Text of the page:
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National View: Anti-mining laws are keeping green-tech minerals underground

From the column: "Any transition away from fossil fuels requires the use of mined materials. State and local regulations that limit mining will (also) limit the domestic production of wind and solar power generation, as well as advances in battery storage technology."

This is a stock photo of underground mining, used here for illustrative purposes, from Getty Images.

The administration of President Joe Biden is waking up to the soaring demand for minerals and metals driven by Western nations transitioning to new energy technologies. Now, events in the state of Maine are alerting the administration to the challenges created by state and local governments, with local challenges perhaps presenting the highest hurdles.

A years-long fight over a proposed copper and zinc mine in Maine led the state legislature to pass in 2017 what activists bragged was the toughest anti-mining law in the country. The law banned open-pit mines larger than three acres. The Natural Resources Council of Maine, an environmental activist group that fought for the law, called it a “big win for Maine’s environment.”

That assessment is up for reconsideration in light of a new discovery. This summer, four years after the passage of Maine’s mining ban, what is being billed as the richest hard rock lithium deposit in the world was uncovered — in Maine. The 11 tons of lithium ore found on private land in Oxford County has been called among the purest in the world, with some crystals measuring more than 30 feet long.

It’s a rare find of staggering value, estimated at $1.5 billion at current prices. And lithium prices have been rising steadily for a year as demand for lithium-based batteries has surged. The deposit’s value is likely to continue rising, as analysts believe demand will continue surging for years as new mines go through typically slow approval and construction processes.

The owners of the property hope to mine the deposit, but lithium is a light metal, and the 2017 law banned open-pit metal mines of larger than three acres.


“We know that the Maine mining laws are such that there’s not one single active mine in Maine,” Mary Freeman, co-owner of the land, told the Maine Monitor, which broke the story of the find.

Environmental activists in Maine have credited the law with protecting Maine’s natural resources by blocking new mines. But the discovery of one of the world’s richest lithium deposits in Maine has created a conflict for environmental activists.

At issue are two competing priorities. One is protecting local land and water from any adverse effects of mining. The other is reducing greenhouse-gas emissions by speeding the transition to electric vehicles. The International Energy Agency projects global lithium demand could increase 40-fold by 2040 driven by the electric-vehicle revolution.

Maine’s law was focused on protecting Maine’s land and water from damage caused by mining. It is in direct conflict with the Biden administration’s plan to increase domestic lithium production, which requires more domestic mining.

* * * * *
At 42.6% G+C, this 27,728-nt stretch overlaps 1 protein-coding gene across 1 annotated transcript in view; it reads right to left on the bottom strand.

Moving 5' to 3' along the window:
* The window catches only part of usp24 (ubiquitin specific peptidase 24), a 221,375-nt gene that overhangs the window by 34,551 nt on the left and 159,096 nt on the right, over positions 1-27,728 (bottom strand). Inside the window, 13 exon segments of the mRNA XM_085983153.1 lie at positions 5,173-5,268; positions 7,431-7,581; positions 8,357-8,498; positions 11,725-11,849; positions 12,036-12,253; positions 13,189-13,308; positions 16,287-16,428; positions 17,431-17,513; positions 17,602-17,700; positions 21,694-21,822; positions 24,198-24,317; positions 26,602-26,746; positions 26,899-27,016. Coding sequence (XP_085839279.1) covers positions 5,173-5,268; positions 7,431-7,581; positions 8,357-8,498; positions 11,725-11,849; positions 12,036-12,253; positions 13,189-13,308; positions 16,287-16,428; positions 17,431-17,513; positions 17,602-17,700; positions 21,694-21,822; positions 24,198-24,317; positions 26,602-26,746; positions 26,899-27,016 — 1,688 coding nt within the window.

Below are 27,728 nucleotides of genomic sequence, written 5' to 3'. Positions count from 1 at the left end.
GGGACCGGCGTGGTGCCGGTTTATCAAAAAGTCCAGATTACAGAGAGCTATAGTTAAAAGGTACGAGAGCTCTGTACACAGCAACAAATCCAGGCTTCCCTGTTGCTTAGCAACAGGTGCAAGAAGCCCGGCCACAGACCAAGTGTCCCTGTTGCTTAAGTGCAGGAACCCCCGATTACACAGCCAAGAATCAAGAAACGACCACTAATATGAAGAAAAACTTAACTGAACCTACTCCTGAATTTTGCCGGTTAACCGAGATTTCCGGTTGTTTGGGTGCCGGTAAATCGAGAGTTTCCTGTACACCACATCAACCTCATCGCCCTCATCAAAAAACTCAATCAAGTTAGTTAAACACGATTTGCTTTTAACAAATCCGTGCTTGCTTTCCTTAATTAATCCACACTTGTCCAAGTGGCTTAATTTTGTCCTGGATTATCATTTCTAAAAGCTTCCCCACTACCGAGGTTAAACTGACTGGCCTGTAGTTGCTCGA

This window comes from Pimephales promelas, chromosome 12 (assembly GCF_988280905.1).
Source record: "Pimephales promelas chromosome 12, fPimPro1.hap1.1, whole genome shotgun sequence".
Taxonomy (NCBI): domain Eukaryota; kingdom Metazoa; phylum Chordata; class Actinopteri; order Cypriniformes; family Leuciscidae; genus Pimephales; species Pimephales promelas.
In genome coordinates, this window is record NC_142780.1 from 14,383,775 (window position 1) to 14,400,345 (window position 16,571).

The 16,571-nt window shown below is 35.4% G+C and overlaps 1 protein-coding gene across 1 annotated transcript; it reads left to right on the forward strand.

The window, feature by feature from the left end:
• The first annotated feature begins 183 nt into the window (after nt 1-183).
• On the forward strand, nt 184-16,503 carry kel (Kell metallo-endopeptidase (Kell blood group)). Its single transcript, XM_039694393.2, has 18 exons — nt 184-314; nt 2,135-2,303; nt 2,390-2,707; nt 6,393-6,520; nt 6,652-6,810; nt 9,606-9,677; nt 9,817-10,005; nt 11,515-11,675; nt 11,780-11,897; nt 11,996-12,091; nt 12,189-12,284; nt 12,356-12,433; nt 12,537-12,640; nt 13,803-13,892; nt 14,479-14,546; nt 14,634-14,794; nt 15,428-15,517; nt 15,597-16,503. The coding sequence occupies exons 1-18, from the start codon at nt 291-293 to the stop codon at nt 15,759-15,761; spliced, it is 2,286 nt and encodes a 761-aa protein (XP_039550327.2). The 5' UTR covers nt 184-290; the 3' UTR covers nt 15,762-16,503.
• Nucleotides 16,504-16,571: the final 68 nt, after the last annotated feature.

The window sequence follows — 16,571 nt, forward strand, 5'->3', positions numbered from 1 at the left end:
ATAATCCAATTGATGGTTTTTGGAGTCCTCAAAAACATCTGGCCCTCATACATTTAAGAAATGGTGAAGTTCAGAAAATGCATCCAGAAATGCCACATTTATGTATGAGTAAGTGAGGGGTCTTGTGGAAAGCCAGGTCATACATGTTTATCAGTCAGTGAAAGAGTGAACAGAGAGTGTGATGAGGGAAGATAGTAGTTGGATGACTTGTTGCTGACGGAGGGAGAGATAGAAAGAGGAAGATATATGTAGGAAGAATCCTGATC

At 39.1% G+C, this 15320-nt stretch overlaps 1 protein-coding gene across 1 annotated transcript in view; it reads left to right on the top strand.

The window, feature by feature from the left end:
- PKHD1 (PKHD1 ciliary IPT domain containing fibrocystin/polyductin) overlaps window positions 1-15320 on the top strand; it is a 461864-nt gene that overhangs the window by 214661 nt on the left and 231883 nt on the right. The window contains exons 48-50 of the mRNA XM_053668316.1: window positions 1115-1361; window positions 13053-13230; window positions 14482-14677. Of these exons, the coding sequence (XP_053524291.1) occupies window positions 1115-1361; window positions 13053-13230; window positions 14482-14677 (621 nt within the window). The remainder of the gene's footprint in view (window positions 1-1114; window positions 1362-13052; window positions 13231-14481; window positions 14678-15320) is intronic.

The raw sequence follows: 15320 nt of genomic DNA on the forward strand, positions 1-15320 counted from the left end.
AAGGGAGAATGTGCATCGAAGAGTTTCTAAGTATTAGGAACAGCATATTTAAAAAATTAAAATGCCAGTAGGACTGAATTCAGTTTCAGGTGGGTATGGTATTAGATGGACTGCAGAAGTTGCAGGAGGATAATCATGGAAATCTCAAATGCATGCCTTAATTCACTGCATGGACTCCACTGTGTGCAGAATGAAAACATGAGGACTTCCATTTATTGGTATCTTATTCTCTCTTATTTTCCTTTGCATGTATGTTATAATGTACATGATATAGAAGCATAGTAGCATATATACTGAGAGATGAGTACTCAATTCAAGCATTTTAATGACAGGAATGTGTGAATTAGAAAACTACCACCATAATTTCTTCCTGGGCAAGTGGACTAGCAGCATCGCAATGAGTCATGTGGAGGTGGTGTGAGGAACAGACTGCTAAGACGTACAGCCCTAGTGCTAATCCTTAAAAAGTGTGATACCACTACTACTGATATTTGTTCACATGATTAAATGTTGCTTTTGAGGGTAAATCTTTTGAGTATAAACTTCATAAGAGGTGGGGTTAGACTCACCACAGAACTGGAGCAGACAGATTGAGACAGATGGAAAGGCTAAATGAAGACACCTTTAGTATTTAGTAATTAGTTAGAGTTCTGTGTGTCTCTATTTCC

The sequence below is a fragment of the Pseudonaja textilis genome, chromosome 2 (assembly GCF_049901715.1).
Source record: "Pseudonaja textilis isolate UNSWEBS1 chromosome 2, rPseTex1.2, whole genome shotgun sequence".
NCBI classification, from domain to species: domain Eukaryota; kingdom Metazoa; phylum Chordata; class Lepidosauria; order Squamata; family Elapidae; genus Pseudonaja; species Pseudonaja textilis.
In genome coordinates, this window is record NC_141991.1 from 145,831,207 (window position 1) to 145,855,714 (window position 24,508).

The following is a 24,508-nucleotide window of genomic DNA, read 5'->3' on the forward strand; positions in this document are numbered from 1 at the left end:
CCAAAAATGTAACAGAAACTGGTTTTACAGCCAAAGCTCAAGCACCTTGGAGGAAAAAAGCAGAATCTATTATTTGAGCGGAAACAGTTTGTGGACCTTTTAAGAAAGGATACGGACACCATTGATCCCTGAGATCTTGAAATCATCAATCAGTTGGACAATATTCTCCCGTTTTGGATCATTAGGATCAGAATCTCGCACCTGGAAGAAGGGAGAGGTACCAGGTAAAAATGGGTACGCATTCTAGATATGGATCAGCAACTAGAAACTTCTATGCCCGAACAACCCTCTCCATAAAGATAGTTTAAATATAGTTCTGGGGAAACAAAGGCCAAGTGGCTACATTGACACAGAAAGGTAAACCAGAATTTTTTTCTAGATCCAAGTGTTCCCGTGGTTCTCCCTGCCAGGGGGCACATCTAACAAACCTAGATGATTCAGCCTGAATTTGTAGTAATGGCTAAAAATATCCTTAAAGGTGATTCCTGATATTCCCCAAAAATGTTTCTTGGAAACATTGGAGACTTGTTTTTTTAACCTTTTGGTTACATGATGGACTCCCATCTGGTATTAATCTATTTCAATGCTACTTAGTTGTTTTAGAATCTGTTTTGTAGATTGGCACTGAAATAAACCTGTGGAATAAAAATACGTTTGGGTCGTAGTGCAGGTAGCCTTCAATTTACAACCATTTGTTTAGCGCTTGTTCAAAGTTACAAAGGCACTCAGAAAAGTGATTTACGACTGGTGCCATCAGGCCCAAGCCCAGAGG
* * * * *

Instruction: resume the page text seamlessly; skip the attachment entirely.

“Lithium-based batteries “enable electrification of the transportation sector and provide stationary grid storage, critical to developing the clean-energy economy,” U.S. Energy Secretary Jennifer Granholm wrote in the administration’s National Blueprint for Lithium Batteries, released in June.

Asserting an “urgent” need for a secure domestic supply chain for lithium batteries, the blueprint sets as its first priority developing a “domestic industrial base for lithium-based batteries” in part by securing “access to a reliable supply of raw, refined, and processed material inputs.”

Environmental activists portray mining as dirty and environmentally destructive. But that can depend on what is being mined.

Solar panels are made with aluminum, copper, nickel, silica, steel, and zinc, all of which are obtained through mining.


Lithium-based batteries, which are used in electric vehicles and for storing energy created by solar panels, require mining, too.

Wind turbines and the towers that hold them are made mostly of steel, but also require significant amounts of aluminum, copper, and rare earth minerals.

Any transition away from fossil fuels requires the use of mined materials. State and local regulations that limit mining will necessarily limit the domestic production of wind and solar power generation, as well as advances in battery storage technology.

Will NIMBY (not in my backyard) activism trump fears of a climate-change disaster? The Maine legislature’s reaction to the lithium-deposit discovery will give some indication of how these tensions will play out in the next few years.

Andrew Cline is president of the Josiah Bartlett Center for Public Policy, a free-market think tank in New Hampshire. He was editorial page editor of the New Hampshire Union Leader for 14 years.

Andrew Cline.jpeg
Andrew Cline

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